by George Hoberg
Today the Government of British Columbia released the long-awaited report of its 21 member Forestry Roundtable. The Roundtable was chaired by Forest Minister Pat Bell, and its membership was heavily weighted towards government and industry, and also contained representatives from labour, communities, First Nations, and academia. Environmentalists did not participate as members.
The vision and principles guiding the Roundtable, and the resulting recommendations, are provided in italics in full below. The report is available here.
I had one meeting with the Roundtable, but have not followed its deliberations closely. I have been teaching forest policy at UBC for 12 years, and the following themes strike me upon first reading.
1. The report offers little near-term solace to the struggling forest sector and forest-dependent communities. But that is realistic. The causes of the deep crisis in BC forestry are largely beyond the control of government policy.
2. In a further indication of the Campbell government’s commitment to reconciliation with First Nations, the report includes as one of its six priorities “First Nations becoming full partners in forestry.”
3. Forging consensus for action among so many stakeholders is challenging under the best of circumstances, so it is not surprising that many of the recommendations are very vague. A telling example of overly vague recommendations is # 8 – “We should work to streamline transactions between government and industry to support a vigorous, efficient and world-competitive wood processing industry.”
5. In some cases, instead of providing specific recommendations, the report simply encourages that policies be “reviewed” or actions should be “encouraged.” One example is # 3 – “We should review our forest management and silviculture practices to ensure that they encourage maximum productivity, value and support forest resilience.” This style of recommendation is discouraging to those who thought the purpose of the Roundtable was to perform this sort of review.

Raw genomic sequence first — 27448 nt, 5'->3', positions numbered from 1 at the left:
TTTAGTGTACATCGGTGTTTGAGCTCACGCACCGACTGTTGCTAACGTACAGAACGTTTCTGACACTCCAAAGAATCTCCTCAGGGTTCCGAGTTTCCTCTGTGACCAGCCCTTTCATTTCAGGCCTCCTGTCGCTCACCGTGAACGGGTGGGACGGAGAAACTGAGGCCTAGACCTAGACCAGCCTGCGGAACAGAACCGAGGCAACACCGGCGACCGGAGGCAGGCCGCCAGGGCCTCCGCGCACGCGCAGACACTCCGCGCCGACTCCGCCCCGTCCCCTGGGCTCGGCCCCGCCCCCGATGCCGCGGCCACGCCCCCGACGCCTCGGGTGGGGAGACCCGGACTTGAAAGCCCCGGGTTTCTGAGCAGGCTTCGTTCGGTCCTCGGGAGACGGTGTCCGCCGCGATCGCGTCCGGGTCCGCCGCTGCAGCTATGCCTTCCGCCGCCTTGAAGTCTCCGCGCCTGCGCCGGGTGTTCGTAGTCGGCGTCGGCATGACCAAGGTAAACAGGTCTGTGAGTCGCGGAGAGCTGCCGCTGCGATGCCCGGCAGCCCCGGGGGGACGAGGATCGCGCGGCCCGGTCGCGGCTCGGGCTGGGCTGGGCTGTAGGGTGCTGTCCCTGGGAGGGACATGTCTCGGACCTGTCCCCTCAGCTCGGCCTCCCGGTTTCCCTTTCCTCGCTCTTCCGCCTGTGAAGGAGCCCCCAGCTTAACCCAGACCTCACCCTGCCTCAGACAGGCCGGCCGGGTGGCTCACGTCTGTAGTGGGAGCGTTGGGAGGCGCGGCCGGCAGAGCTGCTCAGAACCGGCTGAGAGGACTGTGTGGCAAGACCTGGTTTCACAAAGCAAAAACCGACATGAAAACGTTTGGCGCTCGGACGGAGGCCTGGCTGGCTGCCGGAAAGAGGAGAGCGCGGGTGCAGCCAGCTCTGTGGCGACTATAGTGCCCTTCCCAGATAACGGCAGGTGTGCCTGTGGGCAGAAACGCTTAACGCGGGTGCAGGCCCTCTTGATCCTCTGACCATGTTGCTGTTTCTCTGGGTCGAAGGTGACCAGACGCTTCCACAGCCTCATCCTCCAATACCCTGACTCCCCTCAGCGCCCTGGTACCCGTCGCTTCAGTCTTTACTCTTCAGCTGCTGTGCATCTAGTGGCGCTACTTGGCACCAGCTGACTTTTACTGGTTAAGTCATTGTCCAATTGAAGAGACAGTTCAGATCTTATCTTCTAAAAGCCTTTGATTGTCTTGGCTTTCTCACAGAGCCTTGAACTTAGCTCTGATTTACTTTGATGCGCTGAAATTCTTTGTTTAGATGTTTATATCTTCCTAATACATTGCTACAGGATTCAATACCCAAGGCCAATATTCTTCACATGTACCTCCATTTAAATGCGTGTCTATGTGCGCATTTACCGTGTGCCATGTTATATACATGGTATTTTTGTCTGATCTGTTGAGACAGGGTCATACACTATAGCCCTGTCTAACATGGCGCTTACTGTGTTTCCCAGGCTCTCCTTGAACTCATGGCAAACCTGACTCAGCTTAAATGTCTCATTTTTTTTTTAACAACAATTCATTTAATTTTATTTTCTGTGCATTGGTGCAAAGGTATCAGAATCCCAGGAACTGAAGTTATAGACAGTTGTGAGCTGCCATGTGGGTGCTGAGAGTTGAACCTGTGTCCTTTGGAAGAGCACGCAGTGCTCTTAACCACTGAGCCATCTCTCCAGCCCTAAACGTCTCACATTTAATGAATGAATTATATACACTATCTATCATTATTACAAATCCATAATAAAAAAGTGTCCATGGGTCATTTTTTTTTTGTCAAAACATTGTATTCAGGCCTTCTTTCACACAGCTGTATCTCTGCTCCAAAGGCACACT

6. Given the times, it is not surprising, yet still notable, that environmental values are barely mentioned. They do not show up explicitly in the priorities. In a 56 page report, the word biodiversity appears twice. While environmentalists might take some comfort in the absence of any specific indication of environmental deregulation, they will find little solace in the absence of commitment to maintaining strong environmental standards. The closest the document comes to such a commitment is a line on page 20 “At the same time we need to ensure we maintain sustainable forest management practices.”
7. There are real indications of a commitment to diversify the mix of products. The report disparages the province’s mindset that “saw logs are the only forest crop” (p. 19), and talks about carbon credits and bioenergy. But the report is not specific on what actions need to be taken to move in this direction. For example, recommendation #15 states “We must advance bioenergy and biofuel projects by creating competitive tenure and pricing frameworks to attract private sector investment.”
8. There are real indications of a commitment to diversifying tenure arrangements. The Roundtable recommends giving First Nations larger, more secure area-based tenures, and recommends expanding community forestry. It also recommends (#5) enabling the establishment of short-rotation fibre plantations, and (#7) establishing “commercial forest land reserves for key portions of the current forest land base where wood production will be a primary focus.” The combination of these recommendations conforms to longstanding recommendations by policy observers that BC would be better off by having more refined and differentiated forest land use zones.